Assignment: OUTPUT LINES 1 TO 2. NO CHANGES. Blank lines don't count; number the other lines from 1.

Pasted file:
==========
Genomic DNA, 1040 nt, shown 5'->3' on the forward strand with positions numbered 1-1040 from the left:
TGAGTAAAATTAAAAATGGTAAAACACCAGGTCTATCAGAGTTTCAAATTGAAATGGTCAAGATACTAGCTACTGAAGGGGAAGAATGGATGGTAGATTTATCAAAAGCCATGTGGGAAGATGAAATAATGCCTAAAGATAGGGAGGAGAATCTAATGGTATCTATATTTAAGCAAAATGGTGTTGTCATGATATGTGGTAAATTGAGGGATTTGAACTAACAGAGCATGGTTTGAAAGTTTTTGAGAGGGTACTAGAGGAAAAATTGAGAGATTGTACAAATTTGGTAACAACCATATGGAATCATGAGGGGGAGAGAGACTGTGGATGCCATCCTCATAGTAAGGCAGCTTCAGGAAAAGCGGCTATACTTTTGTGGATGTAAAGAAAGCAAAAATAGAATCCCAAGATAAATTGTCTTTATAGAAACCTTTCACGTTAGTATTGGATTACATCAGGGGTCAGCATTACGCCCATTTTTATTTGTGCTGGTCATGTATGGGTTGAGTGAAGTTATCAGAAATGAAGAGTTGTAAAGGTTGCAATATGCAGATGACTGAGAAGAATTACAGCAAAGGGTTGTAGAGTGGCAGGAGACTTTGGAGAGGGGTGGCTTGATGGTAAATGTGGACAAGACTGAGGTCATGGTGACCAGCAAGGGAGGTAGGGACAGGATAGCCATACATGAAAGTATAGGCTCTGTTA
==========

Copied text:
Genomic DNA, 1040 nt, shown 5'->3' on the forward strand with positions numbered 1-1040 from the left:
TGAGTAAAATTAAAAATGGTAAAACACCAGGTCTATCAGAGTTTCAAATTGAAATGGTCAAGATACTAGCTACTGAAGGGGAAGAATGGATGGTAGATTTATCAAAAGCCATGTGGGAAGATGAAATAATGCCTAAAGATAGGGAGGAGAATCTAATGGTATCTATATTTAAGCAAAATGGTGTTGTCATGATATGTGGTAAATTGAGGGATTTGAACTAACAGAGCATGGTTTGAAAGTTTTTGAGAGGGTACTAGAGGAAAAATTGAGAGATTGTACAAATTTGGTAACAACCATATGGAATCATGAGGGGGAGAGAGACTGTGGATGCCATCCTCATAGTAAGGCAGCTTCAGGAAAAGCGGCTATACTTTTGTGGATGTAAAGAAAGCAAAAATAGAATCCCAAGATAAATTGTCTTTATAGAAACCTTTCACGTTAGTATTGGATTACATCAGGGGTCAGCATTACGCCCATTTTTATTTGTGCTGGTCATGTATGGGTTGAGTGAAGTTATCAGAAATGAAGAGTTGTAAAGGTTGCAATATGCAGATGACTGAGAAGAATTACAGCAAAGGGTTGTAGAGTGGCAGGAGACTTTGGAGAGGGGTGGCTTGATGGTAAATGTGGACAAGACTGAGGTCATGGTGACCAGCAAGGGAGGTAGGGACAGGATAGCCATACATGAAAGTATAGGCTCTGTTA